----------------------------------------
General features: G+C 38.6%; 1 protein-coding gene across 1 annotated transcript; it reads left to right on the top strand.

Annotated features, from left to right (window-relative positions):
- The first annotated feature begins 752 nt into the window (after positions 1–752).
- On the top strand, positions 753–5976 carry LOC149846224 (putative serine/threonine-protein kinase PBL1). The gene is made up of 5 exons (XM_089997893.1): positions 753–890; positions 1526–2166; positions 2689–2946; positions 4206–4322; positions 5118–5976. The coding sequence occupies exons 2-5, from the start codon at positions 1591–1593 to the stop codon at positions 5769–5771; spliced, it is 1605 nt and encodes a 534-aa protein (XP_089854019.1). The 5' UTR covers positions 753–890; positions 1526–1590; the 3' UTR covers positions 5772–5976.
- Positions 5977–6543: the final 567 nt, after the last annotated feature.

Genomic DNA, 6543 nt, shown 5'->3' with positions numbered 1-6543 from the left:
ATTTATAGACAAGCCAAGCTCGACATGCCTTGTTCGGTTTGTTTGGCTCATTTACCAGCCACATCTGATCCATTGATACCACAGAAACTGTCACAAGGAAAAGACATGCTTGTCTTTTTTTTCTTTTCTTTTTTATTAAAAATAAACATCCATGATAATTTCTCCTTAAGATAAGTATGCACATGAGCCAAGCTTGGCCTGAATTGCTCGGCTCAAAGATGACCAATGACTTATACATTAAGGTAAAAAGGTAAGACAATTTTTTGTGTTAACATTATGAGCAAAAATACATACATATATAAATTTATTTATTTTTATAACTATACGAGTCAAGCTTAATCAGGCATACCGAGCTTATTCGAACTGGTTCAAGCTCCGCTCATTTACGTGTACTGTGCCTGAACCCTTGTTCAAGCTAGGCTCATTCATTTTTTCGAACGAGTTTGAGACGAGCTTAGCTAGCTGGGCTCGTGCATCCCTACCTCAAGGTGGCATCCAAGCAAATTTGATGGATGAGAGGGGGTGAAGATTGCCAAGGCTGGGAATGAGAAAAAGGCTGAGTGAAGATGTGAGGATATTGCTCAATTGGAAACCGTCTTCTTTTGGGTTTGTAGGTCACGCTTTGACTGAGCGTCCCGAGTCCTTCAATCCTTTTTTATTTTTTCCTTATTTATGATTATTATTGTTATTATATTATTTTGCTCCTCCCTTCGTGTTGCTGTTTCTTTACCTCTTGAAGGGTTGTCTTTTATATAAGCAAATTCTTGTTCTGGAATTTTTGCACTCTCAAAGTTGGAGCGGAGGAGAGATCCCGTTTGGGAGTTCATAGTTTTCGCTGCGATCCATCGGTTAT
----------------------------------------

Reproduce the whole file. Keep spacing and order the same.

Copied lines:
General features: G+C 38.6%; 1 protein-coding gene across 1 annotated transcript; it reads left to right on the top strand.

Annotated features, from left to right (window-relative positions):
- The first annotated feature begins 752 nt into the window (after positions 1–752).
- On the top strand, positions 753–5976 carry LOC149846224 (putative serine/threonine-protein kinase PBL1). The gene is made up of 5 exons (XM_089997893.1): positions 753–890; positions 1526–2166; positions 2689–2946; positions 4206–4322; positions 5118–5976. The coding sequence occupies exons 2-5, from the start codon at positions 1591–1593 to the stop codon at positions 5769–5771; spliced, it is 1605 nt and encodes a 534-aa protein (XP_089854019.1). The 5' UTR covers positions 753–890; positions 1526–1590; the 3' UTR covers positions 5772–5976.
- Positions 5977–6543: the final 567 nt, after the last annotated feature.

Genomic DNA, 6543 nt, shown 5'->3' with positions numbered 1-6543 from the left:
ATTTATAGACAAGCCAAGCTCGACATGCCTTGTTCGGTTTGTTTGGCTCATTTACCAGCCACATCTGATCCATTGATACCACAGAAACTGTCACAAGGAAAAGACATGCTTGTCTTTTTTTTCTTTTCTTTTTTATTAAAAATAAACATCCATGATAATTTCTCCTTAAGATAAGTATGCACATGAGCCAAGCTTGGCCTGAATTGCTCGGCTCAAAGATGACCAATGACTTATACATTAAGGTAAAAAGGTAAGACAATTTTTTGTGTTAACATTATGAGCAAAAATACATACATATATAAATTTATTTATTTTTATAACTATACGAGTCAAGCTTAATCAGGCATACCGAGCTTATTCGAACTGGTTCAAGCTCCGCTCATTTACGTGTACTGTGCCTGAACCCTTGTTCAAGCTAGGCTCATTCATTTTTTCGAACGAGTTTGAGACGAGCTTAGCTAGCTGGGCTCGTGCATCCCTACCTCAAGGTGGCATCCAAGCAAATTTGATGGATGAGAGGGGGTGAAGATTGCCAAGGCTGGGAATGAGAAAAAGGCTGAGTGAAGATGTGAGGATATTGCTCAATTGGAAACCGTCTTCTTTTGGGTTTGTAGGTCACGCTTTGACTGAGCGTCCCGAGTCCTTCAATCCTTTTTTATTTTTTCCTTATTTATGATTATTATTGTTATTATATTATTTTGCTCCTCCCTTCGTGTTGCTGTTTCTTTACCTCTTGAAGGGTTGTCTTTTATATAAGCAAATTCTTGTTCTGGAATTTTTGCACTCTCAAAGTTGGAGCGGAGGAGAGATCCCGTTTGGGAGTTCATAGTTTTCGCTGCGATCCATCGGTTAT